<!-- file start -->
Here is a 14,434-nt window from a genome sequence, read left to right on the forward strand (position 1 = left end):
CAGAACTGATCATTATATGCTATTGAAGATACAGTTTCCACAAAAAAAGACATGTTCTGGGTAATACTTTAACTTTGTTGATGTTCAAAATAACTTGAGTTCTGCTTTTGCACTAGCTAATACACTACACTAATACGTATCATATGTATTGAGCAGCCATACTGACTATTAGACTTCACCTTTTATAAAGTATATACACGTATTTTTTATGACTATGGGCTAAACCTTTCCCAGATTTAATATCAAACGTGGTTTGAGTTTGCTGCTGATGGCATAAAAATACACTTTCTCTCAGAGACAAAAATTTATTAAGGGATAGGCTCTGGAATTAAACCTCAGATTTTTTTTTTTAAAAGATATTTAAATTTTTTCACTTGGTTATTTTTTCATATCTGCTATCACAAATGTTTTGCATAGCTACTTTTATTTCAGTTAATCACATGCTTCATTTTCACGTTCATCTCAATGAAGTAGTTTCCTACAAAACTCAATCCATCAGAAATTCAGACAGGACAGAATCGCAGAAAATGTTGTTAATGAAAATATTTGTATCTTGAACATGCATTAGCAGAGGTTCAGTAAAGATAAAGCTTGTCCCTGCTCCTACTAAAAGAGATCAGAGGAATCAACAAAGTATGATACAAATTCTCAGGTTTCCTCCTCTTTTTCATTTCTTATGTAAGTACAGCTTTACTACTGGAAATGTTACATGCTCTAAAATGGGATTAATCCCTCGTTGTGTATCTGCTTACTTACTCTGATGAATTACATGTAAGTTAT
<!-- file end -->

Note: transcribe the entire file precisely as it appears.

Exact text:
Here is a 14,434-nt window from a genome sequence, read left to right on the forward strand (position 1 = left end):
CAGAACTGATCATTATATGCTATTGAAGATACAGTTTCCACAAAAAAAGACATGTTCTGGGTAATACTTTAACTTTGTTGATGTTCAAAATAACTTGAGTTCTGCTTTTGCACTAGCTAATACACTACACTAATACGTATCATATGTATTGAGCAGCCATACTGACTATTAGACTTCACCTTTTATAAAGTATATACACGTATTTTTTATGACTATGGGCTAAACCTTTCCCAGATTTAATATCAAACGTGGTTTGAGTTTGCTGCTGATGGCATAAAAATACACTTTCTCTCAGAGACAAAAATTTATTAAGGGATAGGCTCTGGAATTAAACCTCAGATTTTTTTTTTTAAAAGATATTTAAATTTTTTCACTTGGTTATTTTTTCATATCTGCTATCACAAATGTTTTGCATAGCTACTTTTATTTCAGTTAATCACATGCTTCATTTTCACGTTCATCTCAATGAAGTAGTTTCCTACAAAACTCAATCCATCAGAAATTCAGACAGGACAGAATCGCAGAAAATGTTGTTAATGAAAATATTTGTATCTTGAACATGCATTAGCAGAGGTTCAGTAAAGATAAAGCTTGTCCCTGCTCCTACTAAAAGAGATCAGAGGAATCAACAAAGTATGATACAAATTCTCAGGTTTCCTCCTCTTTTTCATTTCTTATGTAAGTACAGCTTTACTACTGGAAATGTTACATGCTCTAAAATGGGATTAATCCCTCGTTGTGTATCTGCTTACTTACTCTGATGAATTACATGTAAGTTAT